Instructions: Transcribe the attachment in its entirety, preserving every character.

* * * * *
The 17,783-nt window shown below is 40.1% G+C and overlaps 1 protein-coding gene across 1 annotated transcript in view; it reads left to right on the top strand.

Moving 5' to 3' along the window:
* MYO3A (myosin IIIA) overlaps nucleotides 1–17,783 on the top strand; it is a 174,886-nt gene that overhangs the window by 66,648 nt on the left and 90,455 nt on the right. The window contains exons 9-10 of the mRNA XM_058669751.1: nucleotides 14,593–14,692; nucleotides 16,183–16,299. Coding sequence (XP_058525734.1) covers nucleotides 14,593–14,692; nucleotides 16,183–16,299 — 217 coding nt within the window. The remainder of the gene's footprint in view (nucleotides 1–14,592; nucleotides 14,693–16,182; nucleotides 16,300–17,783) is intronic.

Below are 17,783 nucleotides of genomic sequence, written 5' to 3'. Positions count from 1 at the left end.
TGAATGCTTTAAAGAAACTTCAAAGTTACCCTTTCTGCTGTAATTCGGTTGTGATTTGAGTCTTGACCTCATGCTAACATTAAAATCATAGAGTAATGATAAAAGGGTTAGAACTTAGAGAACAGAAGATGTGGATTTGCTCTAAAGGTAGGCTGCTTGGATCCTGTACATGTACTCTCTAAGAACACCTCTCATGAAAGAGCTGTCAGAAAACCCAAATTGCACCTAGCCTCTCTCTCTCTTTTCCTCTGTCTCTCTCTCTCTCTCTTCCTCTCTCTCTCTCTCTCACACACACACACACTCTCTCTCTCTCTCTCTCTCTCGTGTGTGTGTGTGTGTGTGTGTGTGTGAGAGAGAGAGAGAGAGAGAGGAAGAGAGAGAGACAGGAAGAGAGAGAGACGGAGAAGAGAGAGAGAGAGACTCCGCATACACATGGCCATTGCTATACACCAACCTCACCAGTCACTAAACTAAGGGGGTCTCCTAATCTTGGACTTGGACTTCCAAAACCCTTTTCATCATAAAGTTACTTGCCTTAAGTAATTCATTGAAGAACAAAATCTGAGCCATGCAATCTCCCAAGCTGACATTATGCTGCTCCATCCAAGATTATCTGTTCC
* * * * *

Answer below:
The 17,783-nt window shown below is 40.1% G+C and overlaps 1 protein-coding gene across 1 annotated transcript in view; it reads left to right on the top strand.

Moving 5' to 3' along the window:
* MYO3A (myosin IIIA) overlaps nucleotides 1–17,783 on the top strand; it is a 174,886-nt gene that overhangs the window by 66,648 nt on the left and 90,455 nt on the right. The window contains exons 9-10 of the mRNA XM_058669751.1: nucleotides 14,593–14,692; nucleotides 16,183–16,299. Coding sequence (XP_058525734.1) covers nucleotides 14,593–14,692; nucleotides 16,183–16,299 — 217 coding nt within the window. The remainder of the gene's footprint in view (nucleotides 1–14,592; nucleotides 14,693–16,182; nucleotides 16,300–17,783) is intronic.

Below are 17,783 nucleotides of genomic sequence, written 5' to 3'. Positions count from 1 at the left end.
TGAATGCTTTAAAGAAACTTCAAAGTTACCCTTTCTGCTGTAATTCGGTTGTGATTTGAGTCTTGACCTCATGCTAACATTAAAATCATAGAGTAATGATAAAAGGGTTAGAACTTAGAGAACAGAAGATGTGGATTTGCTCTAAAGGTAGGCTGCTTGGATCCTGTACATGTACTCTCTAAGAACACCTCTCATGAAAGAGCTGTCAGAAAACCCAAATTGCACCTAGCCTCTCTCTCTCTTTTCCTCTGTCTCTCTCTCTCTCTCTTCCTCTCTCTCTCTCTCTCACACACACACACACTCTCTCTCTCTCTCTCTCTCTCGTGTGTGTGTGTGTGTGTGTGTGTGTGAGAGAGAGAGAGAGAGAGAGGAAGAGAGAGAGACAGGAAGAGAGAGAGACGGAGAAGAGAGAGAGAGAGACTCCGCATACACATGGCCATTGCTATACACCAACCTCACCAGTCACTAAACTAAGGGGGTCTCCTAATCTTGGACTTGGACTTCCAAAACCCTTTTCATCATAAAGTTACTTGCCTTAAGTAATTCATTGAAGAACAAAATCTGAGCCATGCAATCTCCCAAGCTGACATTATGCTGCTCCATCCAAGATTATCTGTTCC